Or rather, guide to hold ups for the curvier amongst us! Many of my more voluptuous friends regularly comment that they can’t wear hold ups. But this isn’t true! You just need to know what to look for…
As far as I’m concerned, there are two dealbreakers when it comes to buying hold ups for the wider thigh.
The most flattering and comfortable hold ups are the ones that come right up the leg. Anything that stops any lower has the double effect of creating bulge (a smooth line under your pencil skirt is a must!) and encouraging painful rubbing thighs. Therefore, the first rule of thumb is to find hold-ups that have sizing options. I pretty much always go for the largest option – unless dress sizes are specified, in which case I go for the correlating size 16. But it’s always better to have a bit of give rather than create the over-stuffed sausage effect.
The second dealbreaker is a narrow band. To create that smooth silhouette we were talking about you need as wide a band as possible. The very best of luxury hold-ups often include several inches of lace around the top, and more than one band of rubber.
All images from UK Tights.
You may need to spend a little more cash on these hold-ups, but they are worth it – if you’re not stretching the material too tightly over your legs, you’re less likely to ladder them: obvious, but true, nevertheless!
My favourite brands – all of which combine size variation with a decent width of band include: Marks & Spencer, Le Bourget, Charnos and Levante. Levante in particular combine great quality and stretch with ladder-resist material, a great band and wide, sturdy elastic. Their hold ups are a bit pricier, true, but last longer than any other I’ve tried – I could buy several £4.50 pairs in the time it takes me to wear through one £7.70 pair from Levante.
One element of hold-ups which can only be discovered on a trial and error basis is the roll factor. If the rubber is too far down, or if the band is just cut slightly wrong, they can roll down at the top, making them uncomfortable to wear. Unfortunately, there’s no way to predict if a pair will do this, and I’ve had identical pairs, one of which rolls and one of which doesn’t. This can sometimes happen over time too, as your rubber starts to disintegrate.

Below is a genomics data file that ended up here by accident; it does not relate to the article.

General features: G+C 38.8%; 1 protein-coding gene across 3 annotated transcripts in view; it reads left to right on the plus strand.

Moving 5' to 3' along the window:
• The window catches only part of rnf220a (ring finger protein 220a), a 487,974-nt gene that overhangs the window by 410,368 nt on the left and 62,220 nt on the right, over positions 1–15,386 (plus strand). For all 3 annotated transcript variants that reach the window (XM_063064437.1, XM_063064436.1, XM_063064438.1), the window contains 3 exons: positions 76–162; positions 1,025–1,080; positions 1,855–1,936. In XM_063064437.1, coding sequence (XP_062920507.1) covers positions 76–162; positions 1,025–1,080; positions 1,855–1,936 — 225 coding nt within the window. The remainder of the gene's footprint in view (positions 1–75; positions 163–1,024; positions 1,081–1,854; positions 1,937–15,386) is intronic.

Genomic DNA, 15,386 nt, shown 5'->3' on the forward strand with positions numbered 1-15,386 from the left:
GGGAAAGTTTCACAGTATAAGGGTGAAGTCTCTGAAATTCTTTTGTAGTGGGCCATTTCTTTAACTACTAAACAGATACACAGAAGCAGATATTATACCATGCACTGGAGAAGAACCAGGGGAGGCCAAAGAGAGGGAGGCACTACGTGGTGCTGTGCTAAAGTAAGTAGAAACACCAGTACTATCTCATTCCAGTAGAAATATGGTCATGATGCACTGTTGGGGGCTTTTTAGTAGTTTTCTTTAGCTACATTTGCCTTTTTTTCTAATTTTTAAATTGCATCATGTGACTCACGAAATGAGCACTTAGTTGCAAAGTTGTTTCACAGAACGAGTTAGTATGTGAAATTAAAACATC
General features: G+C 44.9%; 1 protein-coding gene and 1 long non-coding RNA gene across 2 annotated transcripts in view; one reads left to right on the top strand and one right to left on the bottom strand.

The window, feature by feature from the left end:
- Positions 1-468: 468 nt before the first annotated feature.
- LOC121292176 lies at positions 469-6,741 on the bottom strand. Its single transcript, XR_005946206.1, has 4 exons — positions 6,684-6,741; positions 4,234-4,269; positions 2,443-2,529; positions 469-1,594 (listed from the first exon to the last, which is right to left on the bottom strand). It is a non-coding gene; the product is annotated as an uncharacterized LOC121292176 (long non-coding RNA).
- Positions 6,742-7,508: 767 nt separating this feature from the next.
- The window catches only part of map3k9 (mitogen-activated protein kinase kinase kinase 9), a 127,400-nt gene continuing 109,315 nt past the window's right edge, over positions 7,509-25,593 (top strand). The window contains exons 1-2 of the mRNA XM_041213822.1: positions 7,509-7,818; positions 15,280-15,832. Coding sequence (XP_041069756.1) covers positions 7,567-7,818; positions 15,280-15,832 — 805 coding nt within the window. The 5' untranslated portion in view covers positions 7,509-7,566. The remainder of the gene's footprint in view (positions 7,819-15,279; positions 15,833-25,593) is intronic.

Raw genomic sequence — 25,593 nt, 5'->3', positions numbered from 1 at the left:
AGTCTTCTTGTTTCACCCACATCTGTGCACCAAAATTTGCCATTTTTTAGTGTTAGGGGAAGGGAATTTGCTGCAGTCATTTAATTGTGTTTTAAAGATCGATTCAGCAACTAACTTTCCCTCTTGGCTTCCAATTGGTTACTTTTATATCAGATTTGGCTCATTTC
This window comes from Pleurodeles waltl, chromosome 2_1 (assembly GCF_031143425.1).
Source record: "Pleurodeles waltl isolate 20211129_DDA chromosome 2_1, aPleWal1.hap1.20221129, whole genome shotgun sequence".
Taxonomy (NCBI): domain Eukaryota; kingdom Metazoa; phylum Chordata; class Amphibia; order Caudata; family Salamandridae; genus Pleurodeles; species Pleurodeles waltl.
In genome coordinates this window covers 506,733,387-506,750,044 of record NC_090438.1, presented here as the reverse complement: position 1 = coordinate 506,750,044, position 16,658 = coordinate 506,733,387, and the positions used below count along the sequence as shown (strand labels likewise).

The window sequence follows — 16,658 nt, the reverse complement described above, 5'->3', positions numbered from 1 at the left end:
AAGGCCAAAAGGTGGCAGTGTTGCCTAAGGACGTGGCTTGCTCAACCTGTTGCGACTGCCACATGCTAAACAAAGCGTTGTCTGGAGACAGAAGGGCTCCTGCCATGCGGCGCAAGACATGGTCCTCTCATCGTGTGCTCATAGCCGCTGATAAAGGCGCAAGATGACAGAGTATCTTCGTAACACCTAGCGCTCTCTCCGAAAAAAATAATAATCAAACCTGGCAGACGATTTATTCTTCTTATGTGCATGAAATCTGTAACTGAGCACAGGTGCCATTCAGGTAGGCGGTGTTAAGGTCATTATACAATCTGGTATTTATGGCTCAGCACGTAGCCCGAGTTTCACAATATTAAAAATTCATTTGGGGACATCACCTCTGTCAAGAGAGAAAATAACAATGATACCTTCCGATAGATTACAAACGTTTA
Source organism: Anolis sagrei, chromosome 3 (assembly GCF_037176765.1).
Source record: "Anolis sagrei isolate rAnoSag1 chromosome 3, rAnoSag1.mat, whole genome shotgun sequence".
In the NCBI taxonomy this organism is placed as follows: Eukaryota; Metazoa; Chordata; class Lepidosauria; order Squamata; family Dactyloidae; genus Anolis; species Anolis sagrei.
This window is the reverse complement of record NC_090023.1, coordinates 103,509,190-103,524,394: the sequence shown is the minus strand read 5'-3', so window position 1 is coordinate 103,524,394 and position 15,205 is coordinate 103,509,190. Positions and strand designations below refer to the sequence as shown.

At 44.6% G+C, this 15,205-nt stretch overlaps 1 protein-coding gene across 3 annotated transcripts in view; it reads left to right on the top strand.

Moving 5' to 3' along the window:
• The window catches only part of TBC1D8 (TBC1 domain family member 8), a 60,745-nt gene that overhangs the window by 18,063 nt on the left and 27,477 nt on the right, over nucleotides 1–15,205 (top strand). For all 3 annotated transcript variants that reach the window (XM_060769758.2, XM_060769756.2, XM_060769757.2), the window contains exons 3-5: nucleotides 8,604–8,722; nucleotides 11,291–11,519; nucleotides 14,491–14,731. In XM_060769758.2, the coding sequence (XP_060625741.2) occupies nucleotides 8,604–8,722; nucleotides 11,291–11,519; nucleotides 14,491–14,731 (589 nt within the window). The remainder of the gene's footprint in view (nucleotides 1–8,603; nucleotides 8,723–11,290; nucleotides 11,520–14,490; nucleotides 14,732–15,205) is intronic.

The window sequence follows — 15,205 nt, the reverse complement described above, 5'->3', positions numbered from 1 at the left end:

A rule for all tights wearers who want to minimise the apparent girth of their legs, is to avoid high shine. I recently ordered a pair of Charnos sheer-lustre hold-ups, which are fine, for everyday, but not the most flattering I own. They do, however, have a sturdy band with elastic that runs right around the very top, so if shiny is your look of choice, these may be the best.
It’s also worth noting that tights are not the most flattering way to give yourself a fake tan: if your natural skin tone is porcelaine white, American tan tights are not going to give you a golden glow. They are going to make you look like an escaped ballroom dancer who has lost her sequins. The most flattering shade of summer tights is always the one closest to your true colouring.
Caring for hold-ups is simple, the main rule being don’t machine wash them: this can cause the rubber to lose its stick and stretch. I wash the feet of mine after every wear, rubbing the soap directly into the foot area to remove staining from shoes and rinsing with hand-hot water. I then immerse the whole hold-up in warm soapy water after every few wears for a more thorough clean.
I love hold-ups and wear them all year round. Gipsy do a decent range of lace-topped opaques for the colder months, Levante produce 50 denier seamless opaques in black or brown, and M&S fashion hold-ups come in a variety of winter-friendly designs, including patterned fishnets, lace and seamed. Jonathon Aston make fabulous coloured seamed hold-ups (see pink, below), but they are not the most generous of sizes, and do seem to give up on holding UP after just one wear, making a suspender belt a necessity.